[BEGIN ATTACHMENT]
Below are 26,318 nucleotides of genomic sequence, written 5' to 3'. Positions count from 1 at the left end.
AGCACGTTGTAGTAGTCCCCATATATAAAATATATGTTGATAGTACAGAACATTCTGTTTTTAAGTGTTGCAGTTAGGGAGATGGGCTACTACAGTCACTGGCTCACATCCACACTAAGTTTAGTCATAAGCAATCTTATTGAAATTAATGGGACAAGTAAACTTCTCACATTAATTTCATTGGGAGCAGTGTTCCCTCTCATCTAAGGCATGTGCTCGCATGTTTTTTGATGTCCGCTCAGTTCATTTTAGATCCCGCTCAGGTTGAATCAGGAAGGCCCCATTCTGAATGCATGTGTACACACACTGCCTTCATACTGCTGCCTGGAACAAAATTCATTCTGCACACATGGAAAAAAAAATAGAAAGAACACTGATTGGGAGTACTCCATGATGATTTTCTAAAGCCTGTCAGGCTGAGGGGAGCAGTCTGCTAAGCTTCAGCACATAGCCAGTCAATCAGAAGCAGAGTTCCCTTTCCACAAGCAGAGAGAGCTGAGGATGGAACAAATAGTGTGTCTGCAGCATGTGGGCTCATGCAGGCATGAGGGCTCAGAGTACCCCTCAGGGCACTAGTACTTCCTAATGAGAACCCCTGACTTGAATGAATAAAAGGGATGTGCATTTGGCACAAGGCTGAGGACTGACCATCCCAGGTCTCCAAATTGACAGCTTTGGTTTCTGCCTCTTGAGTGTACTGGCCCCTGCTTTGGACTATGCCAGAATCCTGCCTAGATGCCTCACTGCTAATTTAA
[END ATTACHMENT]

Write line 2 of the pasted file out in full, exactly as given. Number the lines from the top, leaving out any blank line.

AGCACGTTGTAGTAGTCCCCATATATAAAATATATGTTGATAGTACAGAACATTCTGTTTTTAAGTGTTGCAGTTAGGGAGATGGGCTACTACAGTCACTGGCTCACATCCACACTAAGTTTAGTCATAAGCAATCTTATTGAAATTAATGGGACAAGTAAACTTCTCACATTAATTTCATTGGGAGCAGTGTTCCCTCTCATCTAAGGCATGTGCTCGCATGTTTTTTGATGTCCGCTCAGTTCATTTTAGATCCCGCTCAGGTTGAATCAGGAAGGCCCCATTCTGAATGCATGTGTACACACACTGCCTTCATACTGCTGCCTGGAACAAAATTCATTCTGCACACATGGAAAAAAAAATAGAAAGAACACTGATTGGGAGTACTCCATGATGATTTTCTAAAGCCTGTCAGGCTGAGGGGAGCAGTCTGCTAAGCTTCAGCACATAGCCAGTCAATCAGAAGCAGAGTTCCCTTTCCACAAGCAGAGAGAGCTGAGGATGGAACAAATAGTGTGTCTGCAGCATGTGGGCTCATGCAGGCATGAGGGCTCAGAGTACCCCTCAGGGCACTAGTACTTCCTAATGAGAACCCCTGACTTGAATGAATAAAAGGGATGTGCATTTGGCACAAGGCTGAGGACTGACCATCCCAGGTCTCCAAATTGACAGCTTTGGTTTCTGCCTCTTGAGTGTACTGGCCCCTGCTTTGGACTATGCCAGAATCCTGCCTAGATGCCTCACTGCTAATTTAA